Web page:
There’s a buzzword that’s recently been making the rounds in the real estate investment space: recession-resistant. (Or worse yet, “recession-proof.”)

“Protect your investments with this recession-resistant market!”

“Recession-proof your portfolio with this property!”

The reason why this concept is being thrown around is simple. While the country was technically in a recession that is now considered “over,” there is no denying that COVID is still wreaking havoc on the economy and creating instability that is being masked by the government and rhetoric. Unfortunately, if you look closer at these claims, you’ll probably find nothing but a steaming pile of crap.

Let me explain…

Beware of Recession-Resistant Investment Myths
It’s pretty bold to certify anything as recession-resistant. Because unless you’ve got a time machine, no one can say with certainty what the market will do. If nothing else, the pandemic taught us that much.

But here’s the good news. There are markers you can watch for that will give you the best chance to see solid returns that outperform the broader market—even during an economic downturn.

You’ll want to see things like:

Promising job stability and income in higher-demand fields like healthcare and technology
Landlord-friendly policies
A steadily growing population and/or positive migration pattern
Affordability (for both owners and tenants)
Stable or declining area crime rates
Now, that’s just a jumping point. Picking a great market gives you a good foundation, but it’s still just one marker of a worthy investment opportunity.

So, the fact that a lot of “investors” out there claim their offers are recession-resistant/-proof when they are so obviously NOT really gets to me.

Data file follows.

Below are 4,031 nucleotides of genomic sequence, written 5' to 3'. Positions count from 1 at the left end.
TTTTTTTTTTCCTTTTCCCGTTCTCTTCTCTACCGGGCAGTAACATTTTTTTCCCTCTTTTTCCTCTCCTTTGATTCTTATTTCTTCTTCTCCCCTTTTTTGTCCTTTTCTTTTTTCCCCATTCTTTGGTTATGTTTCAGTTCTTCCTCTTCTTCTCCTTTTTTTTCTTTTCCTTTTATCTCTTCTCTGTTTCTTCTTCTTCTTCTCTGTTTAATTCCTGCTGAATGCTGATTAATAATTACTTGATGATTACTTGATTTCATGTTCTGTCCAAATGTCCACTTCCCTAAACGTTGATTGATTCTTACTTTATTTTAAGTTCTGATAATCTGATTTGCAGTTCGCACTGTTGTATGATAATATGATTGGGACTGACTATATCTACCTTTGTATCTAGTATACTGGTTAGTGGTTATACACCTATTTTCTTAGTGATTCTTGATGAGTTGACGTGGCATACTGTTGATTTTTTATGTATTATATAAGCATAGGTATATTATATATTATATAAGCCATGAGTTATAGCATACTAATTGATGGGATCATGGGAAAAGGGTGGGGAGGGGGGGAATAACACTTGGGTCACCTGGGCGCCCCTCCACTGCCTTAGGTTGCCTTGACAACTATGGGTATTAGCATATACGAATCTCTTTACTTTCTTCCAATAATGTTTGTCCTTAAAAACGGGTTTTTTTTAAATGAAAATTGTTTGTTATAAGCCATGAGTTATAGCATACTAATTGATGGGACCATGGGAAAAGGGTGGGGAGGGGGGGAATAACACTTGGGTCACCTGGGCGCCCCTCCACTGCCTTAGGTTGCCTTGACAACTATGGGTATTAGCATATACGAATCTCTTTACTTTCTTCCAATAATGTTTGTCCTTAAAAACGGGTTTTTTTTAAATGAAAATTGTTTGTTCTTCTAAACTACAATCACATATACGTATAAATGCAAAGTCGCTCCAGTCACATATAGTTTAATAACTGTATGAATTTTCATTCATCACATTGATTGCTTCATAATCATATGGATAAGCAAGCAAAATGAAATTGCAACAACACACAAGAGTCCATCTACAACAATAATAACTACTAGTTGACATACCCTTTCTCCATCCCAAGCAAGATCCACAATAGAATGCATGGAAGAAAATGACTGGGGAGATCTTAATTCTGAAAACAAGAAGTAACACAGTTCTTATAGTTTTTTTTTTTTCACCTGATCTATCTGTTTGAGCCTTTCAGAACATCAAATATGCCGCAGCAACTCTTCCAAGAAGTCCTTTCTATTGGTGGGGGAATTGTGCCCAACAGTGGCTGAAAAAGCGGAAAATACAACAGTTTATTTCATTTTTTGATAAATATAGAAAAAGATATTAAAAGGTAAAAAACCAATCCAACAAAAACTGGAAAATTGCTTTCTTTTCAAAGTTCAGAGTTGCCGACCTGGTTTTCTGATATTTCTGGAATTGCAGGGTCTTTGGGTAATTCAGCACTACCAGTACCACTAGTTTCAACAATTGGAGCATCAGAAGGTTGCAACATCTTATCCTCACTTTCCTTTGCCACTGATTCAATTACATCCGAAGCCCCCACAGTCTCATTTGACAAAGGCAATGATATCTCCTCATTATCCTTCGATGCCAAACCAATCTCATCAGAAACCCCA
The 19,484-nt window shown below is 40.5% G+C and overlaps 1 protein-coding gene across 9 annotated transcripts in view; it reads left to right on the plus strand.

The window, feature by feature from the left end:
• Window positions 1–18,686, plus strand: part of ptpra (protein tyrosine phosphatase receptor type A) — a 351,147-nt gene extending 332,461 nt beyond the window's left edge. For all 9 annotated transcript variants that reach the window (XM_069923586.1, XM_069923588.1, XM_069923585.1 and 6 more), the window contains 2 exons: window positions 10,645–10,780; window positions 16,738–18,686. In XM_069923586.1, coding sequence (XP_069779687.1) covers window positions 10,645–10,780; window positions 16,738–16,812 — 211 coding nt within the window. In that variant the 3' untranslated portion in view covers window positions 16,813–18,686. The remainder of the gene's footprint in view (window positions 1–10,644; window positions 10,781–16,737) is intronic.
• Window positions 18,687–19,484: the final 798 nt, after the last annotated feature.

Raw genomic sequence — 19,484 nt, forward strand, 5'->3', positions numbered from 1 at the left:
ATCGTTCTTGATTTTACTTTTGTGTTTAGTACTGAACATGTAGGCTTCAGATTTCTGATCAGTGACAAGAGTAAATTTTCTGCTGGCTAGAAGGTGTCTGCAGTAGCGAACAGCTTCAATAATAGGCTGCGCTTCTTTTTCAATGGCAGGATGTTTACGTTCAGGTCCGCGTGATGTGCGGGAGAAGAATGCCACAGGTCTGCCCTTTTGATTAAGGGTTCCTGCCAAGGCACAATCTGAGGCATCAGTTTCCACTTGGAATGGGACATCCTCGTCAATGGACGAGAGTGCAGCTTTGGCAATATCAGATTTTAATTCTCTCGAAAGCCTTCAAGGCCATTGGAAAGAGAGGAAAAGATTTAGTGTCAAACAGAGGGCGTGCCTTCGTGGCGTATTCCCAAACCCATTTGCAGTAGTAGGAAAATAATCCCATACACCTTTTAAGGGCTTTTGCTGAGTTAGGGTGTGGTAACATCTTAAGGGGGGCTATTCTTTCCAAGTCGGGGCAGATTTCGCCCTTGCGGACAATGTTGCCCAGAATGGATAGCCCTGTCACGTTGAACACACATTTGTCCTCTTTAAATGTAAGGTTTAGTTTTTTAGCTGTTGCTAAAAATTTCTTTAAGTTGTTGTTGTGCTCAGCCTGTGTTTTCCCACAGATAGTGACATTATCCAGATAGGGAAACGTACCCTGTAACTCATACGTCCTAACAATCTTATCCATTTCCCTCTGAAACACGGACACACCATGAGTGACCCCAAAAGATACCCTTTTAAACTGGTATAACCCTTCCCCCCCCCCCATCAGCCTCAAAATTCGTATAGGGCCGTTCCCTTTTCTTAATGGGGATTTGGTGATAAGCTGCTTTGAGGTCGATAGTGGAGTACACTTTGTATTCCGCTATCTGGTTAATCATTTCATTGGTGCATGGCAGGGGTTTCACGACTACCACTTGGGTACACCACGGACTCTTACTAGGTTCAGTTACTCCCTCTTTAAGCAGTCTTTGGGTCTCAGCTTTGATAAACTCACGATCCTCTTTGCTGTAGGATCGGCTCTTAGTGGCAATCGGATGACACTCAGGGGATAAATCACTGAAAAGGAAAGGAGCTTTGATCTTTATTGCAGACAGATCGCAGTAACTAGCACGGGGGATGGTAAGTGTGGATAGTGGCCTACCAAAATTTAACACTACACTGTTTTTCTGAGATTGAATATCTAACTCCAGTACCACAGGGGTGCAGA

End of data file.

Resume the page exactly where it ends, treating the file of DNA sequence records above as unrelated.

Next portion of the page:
The Only Investment Niche Proven To Be Recession-Proof
Just to give you some background, “recession-resistant real estate” started making headlines after the Great Recession of 2007-2009. The label was mainly applied to self-storage, and for good reason—self-storage REITs were the only real estate asset class that generated positive returns during that period.

Why did self-storage perform so well before, during, and after the recession? Because the industry provides a service to businesses and consumers in good times and in bad times.

In good times, the demand is tied to growth and expansion of business and lifestyle, which is pretty easy to understand. And in bad times, the demand is tied to the four Ds: downsizing, divorce, dislocation, and death. These life events are exacerbated during economic downturns and recessions, which amounts to storage demand from those experiencing a life expansion to contraction. As companies and consumers downsize, storage demands continue to rise.

That’s why applying the “recession-resistant” label to other assets like multifamily bothers me. Regardless of the market, there are several risk factors that make the multifamily claim of being “recession-resistant” misleading.

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